But you have to be careful when passing judgement and understand that person’s personality and their sincerity. Taeyang used to dress this way back in his early training days and when Big Bang first debut. He change because the Korean fans were not responding to his look as warmly. So he became a little more simple and people like that because they can absorb him easier. I think G-Dragon gets away with how he looks because he is so flamboyant. GD isn’t trying to act black, white or even the stereotypical Korean male idol. He is trying to portray himself on something that can’t be social categorized.
I feel Taeyang wants to be the same and he is trying to do it again. Big Bang has paid their dues, became globally recognized and shape K-pop to fit them and not the other way around. I wouldn’t be surprise if Taeyang is force to change his look again but if he doesn’t than he is become the man, I guess, he wants to be. Someone who has control over his life and isn’t being told who to be, what dress and how to act, in order to be accepted. This ties into Korea’s very structure mundane society that can kill the most creative of minds.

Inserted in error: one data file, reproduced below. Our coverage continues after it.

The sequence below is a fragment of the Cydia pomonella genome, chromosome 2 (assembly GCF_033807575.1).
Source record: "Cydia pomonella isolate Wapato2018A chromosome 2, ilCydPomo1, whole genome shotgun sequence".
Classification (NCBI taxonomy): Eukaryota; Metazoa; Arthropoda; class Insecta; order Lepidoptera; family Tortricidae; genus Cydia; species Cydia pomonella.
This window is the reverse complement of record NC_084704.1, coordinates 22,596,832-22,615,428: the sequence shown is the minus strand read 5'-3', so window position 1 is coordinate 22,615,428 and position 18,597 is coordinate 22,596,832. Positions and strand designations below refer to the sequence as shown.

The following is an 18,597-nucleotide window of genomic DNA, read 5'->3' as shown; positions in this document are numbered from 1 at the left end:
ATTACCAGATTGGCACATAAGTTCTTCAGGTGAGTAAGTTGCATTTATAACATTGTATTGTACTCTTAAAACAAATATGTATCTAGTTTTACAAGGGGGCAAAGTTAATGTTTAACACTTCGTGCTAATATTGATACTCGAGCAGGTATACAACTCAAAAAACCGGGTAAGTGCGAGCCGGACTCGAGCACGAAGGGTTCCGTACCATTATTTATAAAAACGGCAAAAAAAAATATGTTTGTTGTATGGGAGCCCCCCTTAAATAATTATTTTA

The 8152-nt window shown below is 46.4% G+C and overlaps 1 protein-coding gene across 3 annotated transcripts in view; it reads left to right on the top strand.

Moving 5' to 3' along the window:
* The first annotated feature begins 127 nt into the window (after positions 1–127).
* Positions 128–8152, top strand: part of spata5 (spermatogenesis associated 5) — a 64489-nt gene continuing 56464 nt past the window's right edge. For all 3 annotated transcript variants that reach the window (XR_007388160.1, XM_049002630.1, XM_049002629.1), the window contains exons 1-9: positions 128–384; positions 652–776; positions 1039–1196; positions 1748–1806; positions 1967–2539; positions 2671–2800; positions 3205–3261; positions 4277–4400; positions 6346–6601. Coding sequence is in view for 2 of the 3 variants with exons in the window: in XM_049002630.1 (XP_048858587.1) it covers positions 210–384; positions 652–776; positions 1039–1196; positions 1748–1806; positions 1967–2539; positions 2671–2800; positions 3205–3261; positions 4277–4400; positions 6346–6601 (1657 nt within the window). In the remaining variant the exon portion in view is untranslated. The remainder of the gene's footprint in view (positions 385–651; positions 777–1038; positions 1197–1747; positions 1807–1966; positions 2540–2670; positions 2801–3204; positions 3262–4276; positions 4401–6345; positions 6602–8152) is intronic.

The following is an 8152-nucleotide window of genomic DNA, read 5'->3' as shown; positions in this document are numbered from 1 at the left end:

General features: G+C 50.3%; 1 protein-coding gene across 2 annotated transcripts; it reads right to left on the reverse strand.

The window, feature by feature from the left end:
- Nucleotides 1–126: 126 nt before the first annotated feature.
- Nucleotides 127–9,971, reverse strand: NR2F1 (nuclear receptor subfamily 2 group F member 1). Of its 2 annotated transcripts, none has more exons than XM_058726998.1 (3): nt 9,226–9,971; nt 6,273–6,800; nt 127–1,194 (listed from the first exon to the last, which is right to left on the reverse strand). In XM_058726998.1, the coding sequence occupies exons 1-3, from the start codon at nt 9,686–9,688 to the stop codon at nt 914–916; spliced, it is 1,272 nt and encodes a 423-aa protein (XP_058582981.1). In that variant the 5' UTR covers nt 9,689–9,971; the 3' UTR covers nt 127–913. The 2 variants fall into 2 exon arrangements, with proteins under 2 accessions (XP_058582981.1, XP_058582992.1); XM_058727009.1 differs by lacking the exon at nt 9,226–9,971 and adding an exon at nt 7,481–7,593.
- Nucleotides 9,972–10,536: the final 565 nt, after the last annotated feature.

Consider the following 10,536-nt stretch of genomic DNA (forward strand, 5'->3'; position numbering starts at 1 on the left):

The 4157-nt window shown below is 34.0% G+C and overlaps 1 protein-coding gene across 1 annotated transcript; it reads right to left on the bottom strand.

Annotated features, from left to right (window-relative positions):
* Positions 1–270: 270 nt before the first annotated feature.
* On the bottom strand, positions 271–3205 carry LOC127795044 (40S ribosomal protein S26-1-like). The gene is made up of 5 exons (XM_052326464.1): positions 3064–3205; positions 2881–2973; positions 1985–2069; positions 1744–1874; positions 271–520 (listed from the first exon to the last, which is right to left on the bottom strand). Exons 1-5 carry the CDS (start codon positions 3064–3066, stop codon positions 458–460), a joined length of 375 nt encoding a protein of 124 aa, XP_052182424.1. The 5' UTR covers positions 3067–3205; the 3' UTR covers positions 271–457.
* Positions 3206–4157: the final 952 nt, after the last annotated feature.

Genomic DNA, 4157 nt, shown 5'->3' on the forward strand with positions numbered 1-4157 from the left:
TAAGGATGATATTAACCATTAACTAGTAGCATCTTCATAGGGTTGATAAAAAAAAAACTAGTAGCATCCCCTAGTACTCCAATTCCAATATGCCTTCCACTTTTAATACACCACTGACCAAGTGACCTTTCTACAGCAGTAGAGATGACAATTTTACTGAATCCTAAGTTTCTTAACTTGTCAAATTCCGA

On the flip side, I think Taeyang should explore this image he is portraying at a deeper level. More to black culture than our music, fashion and street language. Its such a diverse and unique culture, this is just the tip of the ice berg. I would like to see someone in Korea dive into African and African American culture with a better wisdom and presentation than the obvious hip hop.I think that is why people are turn off. I’ve seen Japanese musician create indulge in the origins of African culture music and dance. Its quite cool to see someone not just present their culture but can also represent another with the same level respect that goes beyond the superficial.
Nate Broadus on A Case Against (And For) The Smart Idol: